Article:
Wednesday, November 9, 2011

Crossing Thresholds.

Threshold, by definition means, "any place or point of entering or beginning". So that could mean a gate way into a new training ring, two posts that mark the entrance to a trial field, a break in the snow fence, or even between two pylons, right?

After our last few trials, I'd been thinking that something about going into the ring was the hardest part for Psyche. She was happy and calm around the trial ring, would tug up to the trial ring, give me her all on the practice jumps outside the trial ring... and then we get into the ring, and something happens. All along people have told me that maybe it's something I'm doing that's freaking her out (and maybe it is) but even when I felt calm, cool and collected, Psyche was still very stressed. Even at a fun match, when I knew it was completely for fun only, she still stressed. Even when I had her toy. She only ever was comfortable at fun matches at our own training field through the club... which has a wooden gate, but it's a gate that she's been going through since she started agility, and that gate means we're going in where she'll get lots of time to play with her toy or a class full of yummy treats.

*insert lightbulb moment here*

Now, of couse, none of this actually came to me until after today's training session. I was looking through CR sequences and course maps, looking for something good to get a good training session out of. I didn't want to just dink around today with all my equipment where it's been the last two months. Sadly, because of my lack of tunnels and real weaves, I couldn't find anything, so I decided I'd work on making our training session as trial like as possible.

We went up to the field and I moved things around into a very simple 'course':
Now, it's not hard, but remember, that's not what I was going for. However, I looked at this little sequence, in my back yard, with my horses watching me, like it was Nationals and Psyche and I were up against crazy well known agility people. We started at the gate, where I tugged with her, then got her revved up, dropped her toy and gave a "let's go" command. We walked in and the first time you could see the stress in her body. Even though this was our backyard, she was stressed about it. So we walked up to the start line, did a horrible 'start line stay' and released and did the whole 'course' with many mistakes. But at the end there was a huge celebration and she got to run out of the ring and get her toy and we had a long play session.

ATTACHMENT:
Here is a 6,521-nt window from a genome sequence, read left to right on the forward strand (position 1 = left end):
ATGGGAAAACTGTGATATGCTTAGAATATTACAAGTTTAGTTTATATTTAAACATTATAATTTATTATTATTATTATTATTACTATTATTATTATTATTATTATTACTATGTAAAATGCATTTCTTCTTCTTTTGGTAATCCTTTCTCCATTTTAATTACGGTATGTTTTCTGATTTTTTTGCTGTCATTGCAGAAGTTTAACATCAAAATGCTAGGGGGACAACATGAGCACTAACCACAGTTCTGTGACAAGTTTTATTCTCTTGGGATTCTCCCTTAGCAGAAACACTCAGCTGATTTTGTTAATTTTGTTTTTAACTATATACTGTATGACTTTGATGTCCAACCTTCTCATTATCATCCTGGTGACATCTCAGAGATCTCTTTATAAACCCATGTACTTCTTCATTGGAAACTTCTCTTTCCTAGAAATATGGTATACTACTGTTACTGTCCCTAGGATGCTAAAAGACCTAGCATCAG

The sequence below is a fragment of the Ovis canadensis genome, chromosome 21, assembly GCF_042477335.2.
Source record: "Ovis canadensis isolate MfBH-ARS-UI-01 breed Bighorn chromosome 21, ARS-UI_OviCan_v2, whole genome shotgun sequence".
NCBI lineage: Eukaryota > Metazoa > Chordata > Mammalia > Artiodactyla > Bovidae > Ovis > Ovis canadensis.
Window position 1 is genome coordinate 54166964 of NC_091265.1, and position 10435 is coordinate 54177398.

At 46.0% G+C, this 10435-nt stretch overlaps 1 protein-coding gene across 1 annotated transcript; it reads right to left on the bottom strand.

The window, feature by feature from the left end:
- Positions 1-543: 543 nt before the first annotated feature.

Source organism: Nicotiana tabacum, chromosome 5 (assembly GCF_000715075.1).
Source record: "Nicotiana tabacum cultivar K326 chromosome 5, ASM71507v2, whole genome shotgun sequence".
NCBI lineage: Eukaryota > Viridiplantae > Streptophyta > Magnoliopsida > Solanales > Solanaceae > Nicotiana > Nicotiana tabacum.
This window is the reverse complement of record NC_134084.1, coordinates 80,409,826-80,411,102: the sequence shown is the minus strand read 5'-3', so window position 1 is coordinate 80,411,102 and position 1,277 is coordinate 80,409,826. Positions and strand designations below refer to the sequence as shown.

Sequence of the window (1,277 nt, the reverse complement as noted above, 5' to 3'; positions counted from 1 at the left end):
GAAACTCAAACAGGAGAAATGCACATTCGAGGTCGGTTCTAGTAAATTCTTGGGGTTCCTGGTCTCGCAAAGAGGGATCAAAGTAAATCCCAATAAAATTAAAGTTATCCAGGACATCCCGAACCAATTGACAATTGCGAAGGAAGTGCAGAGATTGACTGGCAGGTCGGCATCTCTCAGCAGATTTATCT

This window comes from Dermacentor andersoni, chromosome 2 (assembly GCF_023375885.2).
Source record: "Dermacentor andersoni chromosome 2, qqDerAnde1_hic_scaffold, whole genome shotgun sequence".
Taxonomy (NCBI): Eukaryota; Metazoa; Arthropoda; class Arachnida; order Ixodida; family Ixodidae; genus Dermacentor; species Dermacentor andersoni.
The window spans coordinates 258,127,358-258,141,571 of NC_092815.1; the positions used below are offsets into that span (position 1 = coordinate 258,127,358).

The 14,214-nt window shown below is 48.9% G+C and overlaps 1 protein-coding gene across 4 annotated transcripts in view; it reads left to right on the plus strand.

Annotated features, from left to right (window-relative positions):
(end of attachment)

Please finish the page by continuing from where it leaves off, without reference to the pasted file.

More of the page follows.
Second time we do the same thing and I get a lot more confidence walking into the ring, but still not crazy comfortable. I manage to get a nice stand stay from her and she sails through the course with a couple issues with her weaves (now, this is an easy weave entry. And she knows it. But at a trial, even the most simple weave entry she'll miss if she's stressing, so I was expecting some messed up weaves.). But again, at the end, huge party, run out and get her tug, lots of play.

Third time, she pranced into the ring like she owned the place, start line stayed, and blew my mind. She was still a little iffy, you could tell, but getting more confident.

Now, there were some mistakes I made. I should have had treats on me, in my pocket, to reward a start line stay (and eagerly offering me a sit, because once she gets stressed she doesn't want to sit or down) and so that at the end I could call her back to me, reward, and then BOTH of us walk out and get her tug. This is something we'll work on next time for sure.

This little thing about thresholds is something I'm going to work on for a while. I think it'll help her a lot. But I'm going to do the treat thing, because I feel like the treats are a good way for me to get her understanding exactly what I want. Now it's a matter of maintaining my criteria. Maybe I need one of those "Note to self: Maintain Criteria" pendants from Mad Dog Metalworks?!

Over all, a really amazing session. Even though I could feel her stressing, it felt good to be working on it and actually see some of her trial issues at home, in training. I've always felt at a loss because those issues didn't show up in the places that I could actually work on fixing them, so now, if I can recreate the situation and work on teaching her how to handle it... this might lead to something.

It's a never ending journey, that's for sure.

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